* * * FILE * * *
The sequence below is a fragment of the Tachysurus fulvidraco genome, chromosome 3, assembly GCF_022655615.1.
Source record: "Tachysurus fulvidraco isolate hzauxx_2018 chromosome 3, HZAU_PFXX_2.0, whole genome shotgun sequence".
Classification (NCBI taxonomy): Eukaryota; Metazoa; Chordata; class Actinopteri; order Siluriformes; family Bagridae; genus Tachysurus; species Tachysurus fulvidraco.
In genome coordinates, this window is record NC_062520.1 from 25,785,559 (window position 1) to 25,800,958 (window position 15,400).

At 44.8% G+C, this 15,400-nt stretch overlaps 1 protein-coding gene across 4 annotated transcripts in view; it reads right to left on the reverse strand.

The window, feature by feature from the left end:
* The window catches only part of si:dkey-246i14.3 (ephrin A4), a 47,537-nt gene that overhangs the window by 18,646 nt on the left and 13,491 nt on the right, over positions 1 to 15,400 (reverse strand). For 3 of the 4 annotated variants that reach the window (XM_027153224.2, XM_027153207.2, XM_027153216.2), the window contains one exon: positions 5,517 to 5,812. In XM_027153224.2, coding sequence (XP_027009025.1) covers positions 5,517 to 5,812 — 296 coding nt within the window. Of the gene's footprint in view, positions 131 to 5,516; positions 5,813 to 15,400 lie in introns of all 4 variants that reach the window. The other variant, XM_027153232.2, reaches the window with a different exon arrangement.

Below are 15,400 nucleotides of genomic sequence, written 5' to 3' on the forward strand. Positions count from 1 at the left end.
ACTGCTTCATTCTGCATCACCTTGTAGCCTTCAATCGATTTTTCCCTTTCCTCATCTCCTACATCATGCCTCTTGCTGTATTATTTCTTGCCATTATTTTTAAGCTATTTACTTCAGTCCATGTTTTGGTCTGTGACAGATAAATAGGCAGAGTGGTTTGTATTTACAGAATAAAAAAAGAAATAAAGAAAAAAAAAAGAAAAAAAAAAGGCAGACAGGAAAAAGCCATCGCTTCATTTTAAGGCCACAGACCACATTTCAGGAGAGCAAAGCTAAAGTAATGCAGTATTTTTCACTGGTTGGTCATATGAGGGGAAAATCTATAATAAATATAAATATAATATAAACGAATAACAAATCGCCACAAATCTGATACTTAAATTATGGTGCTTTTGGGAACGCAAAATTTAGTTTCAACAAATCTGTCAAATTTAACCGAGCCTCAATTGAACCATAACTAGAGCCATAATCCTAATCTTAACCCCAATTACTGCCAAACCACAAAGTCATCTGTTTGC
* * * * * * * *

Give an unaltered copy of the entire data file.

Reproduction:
The sequence below is a fragment of the Tachysurus fulvidraco genome, chromosome 3, assembly GCF_022655615.1.
Source record: "Tachysurus fulvidraco isolate hzauxx_2018 chromosome 3, HZAU_PFXX_2.0, whole genome shotgun sequence".
Classification (NCBI taxonomy): Eukaryota; Metazoa; Chordata; class Actinopteri; order Siluriformes; family Bagridae; genus Tachysurus; species Tachysurus fulvidraco.
In genome coordinates, this window is record NC_062520.1 from 25,785,559 (window position 1) to 25,800,958 (window position 15,400).

At 44.8% G+C, this 15,400-nt stretch overlaps 1 protein-coding gene across 4 annotated transcripts in view; it reads right to left on the reverse strand.

The window, feature by feature from the left end:
* The window catches only part of si:dkey-246i14.3 (ephrin A4), a 47,537-nt gene that overhangs the window by 18,646 nt on the left and 13,491 nt on the right, over positions 1 to 15,400 (reverse strand). For 3 of the 4 annotated variants that reach the window (XM_027153224.2, XM_027153207.2, XM_027153216.2), the window contains one exon: positions 5,517 to 5,812. In XM_027153224.2, coding sequence (XP_027009025.1) covers positions 5,517 to 5,812 — 296 coding nt within the window. Of the gene's footprint in view, positions 131 to 5,516; positions 5,813 to 15,400 lie in introns of all 4 variants that reach the window. The other variant, XM_027153232.2, reaches the window with a different exon arrangement.

Below are 15,400 nucleotides of genomic sequence, written 5' to 3' on the forward strand. Positions count from 1 at the left end.
ACTGCTTCATTCTGCATCACCTTGTAGCCTTCAATCGATTTTTCCCTTTCCTCATCTCCTACATCATGCCTCTTGCTGTATTATTTCTTGCCATTATTTTTAAGCTATTTACTTCAGTCCATGTTTTGGTCTGTGACAGATAAATAGGCAGAGTGGTTTGTATTTACAGAATAAAAAAAGAAATAAAGAAAAAAAAAAGAAAAAAAAAAGGCAGACAGGAAAAAGCCATCGCTTCATTTTAAGGCCACAGACCACATTTCAGGAGAGCAAAGCTAAAGTAATGCAGTATTTTTCACTGGTTGGTCATATGAGGGGAAAATCTATAATAAATATAAATATAATATAAACGAATAACAAATCGCCACAAATCTGATACTTAAATTATGGTGCTTTTGGGAACGCAAAATTTAGTTTCAACAAATCTGTCAAATTTAACCGAGCCTCAATTGAACCATAACTAGAGCCATAATCCTAATCTTAACCCCAATTACTGCCAAACCACAAAGTCATCTGTTTGC